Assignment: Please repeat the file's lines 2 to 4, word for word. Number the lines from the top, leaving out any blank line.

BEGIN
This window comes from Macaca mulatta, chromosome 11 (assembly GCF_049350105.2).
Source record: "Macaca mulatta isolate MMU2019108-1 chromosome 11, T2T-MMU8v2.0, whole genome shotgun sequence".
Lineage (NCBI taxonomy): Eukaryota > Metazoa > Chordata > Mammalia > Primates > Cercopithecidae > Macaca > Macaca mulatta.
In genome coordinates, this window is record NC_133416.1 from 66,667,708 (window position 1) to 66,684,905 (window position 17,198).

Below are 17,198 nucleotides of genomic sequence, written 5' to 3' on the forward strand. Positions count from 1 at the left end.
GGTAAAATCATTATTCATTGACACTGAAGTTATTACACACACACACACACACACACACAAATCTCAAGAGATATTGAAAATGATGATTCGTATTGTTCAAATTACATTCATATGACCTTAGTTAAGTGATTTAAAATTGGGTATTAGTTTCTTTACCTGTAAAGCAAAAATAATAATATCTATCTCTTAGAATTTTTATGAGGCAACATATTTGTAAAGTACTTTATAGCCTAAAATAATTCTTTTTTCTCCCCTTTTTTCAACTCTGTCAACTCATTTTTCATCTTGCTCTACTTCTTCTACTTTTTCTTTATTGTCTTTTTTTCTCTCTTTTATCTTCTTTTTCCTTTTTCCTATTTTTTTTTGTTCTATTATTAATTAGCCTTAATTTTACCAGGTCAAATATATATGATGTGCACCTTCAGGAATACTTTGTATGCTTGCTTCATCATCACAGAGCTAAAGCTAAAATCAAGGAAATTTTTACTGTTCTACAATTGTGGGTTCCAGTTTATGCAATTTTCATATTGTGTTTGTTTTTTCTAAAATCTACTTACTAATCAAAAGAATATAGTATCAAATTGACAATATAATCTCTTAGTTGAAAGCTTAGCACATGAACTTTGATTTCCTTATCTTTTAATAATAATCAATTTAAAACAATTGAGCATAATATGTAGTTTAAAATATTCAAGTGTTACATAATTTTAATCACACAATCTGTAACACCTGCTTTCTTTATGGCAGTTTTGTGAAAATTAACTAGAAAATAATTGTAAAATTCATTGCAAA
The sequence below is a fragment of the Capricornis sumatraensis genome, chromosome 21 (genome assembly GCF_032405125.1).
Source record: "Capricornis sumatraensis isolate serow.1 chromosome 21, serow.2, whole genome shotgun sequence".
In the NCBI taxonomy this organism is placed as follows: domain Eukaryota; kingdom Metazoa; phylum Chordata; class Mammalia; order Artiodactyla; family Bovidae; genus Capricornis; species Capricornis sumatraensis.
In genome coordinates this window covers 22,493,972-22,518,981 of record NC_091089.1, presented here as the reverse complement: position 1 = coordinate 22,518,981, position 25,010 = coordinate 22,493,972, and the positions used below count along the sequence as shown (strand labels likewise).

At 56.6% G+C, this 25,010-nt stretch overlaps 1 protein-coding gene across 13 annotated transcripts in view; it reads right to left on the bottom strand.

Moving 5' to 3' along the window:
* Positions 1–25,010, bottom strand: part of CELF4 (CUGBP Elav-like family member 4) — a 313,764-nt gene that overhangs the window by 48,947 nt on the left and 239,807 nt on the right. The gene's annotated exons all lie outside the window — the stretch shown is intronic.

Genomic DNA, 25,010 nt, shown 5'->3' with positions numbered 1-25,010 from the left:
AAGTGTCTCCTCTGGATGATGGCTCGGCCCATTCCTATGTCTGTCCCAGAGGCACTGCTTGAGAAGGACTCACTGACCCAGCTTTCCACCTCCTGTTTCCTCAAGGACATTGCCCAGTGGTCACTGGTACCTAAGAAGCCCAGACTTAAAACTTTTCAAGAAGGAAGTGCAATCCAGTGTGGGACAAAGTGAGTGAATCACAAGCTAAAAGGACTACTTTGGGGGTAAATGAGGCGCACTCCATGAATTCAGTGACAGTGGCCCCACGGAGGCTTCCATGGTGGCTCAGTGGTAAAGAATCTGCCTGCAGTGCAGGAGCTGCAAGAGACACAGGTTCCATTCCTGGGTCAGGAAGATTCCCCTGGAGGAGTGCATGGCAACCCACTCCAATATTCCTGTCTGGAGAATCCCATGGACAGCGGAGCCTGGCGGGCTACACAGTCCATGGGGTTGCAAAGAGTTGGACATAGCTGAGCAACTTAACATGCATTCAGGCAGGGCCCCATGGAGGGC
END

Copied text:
Source record: "Macaca mulatta isolate MMU2019108-1 chromosome 11, T2T-MMU8v2.0, whole genome shotgun sequence".
Lineage (NCBI taxonomy): Eukaryota > Metazoa > Chordata > Mammalia > Primates > Cercopithecidae > Macaca > Macaca mulatta.
In genome coordinates, this window is record NC_133416.1 from 66,667,708 (window position 1) to 66,684,905 (window position 17,198).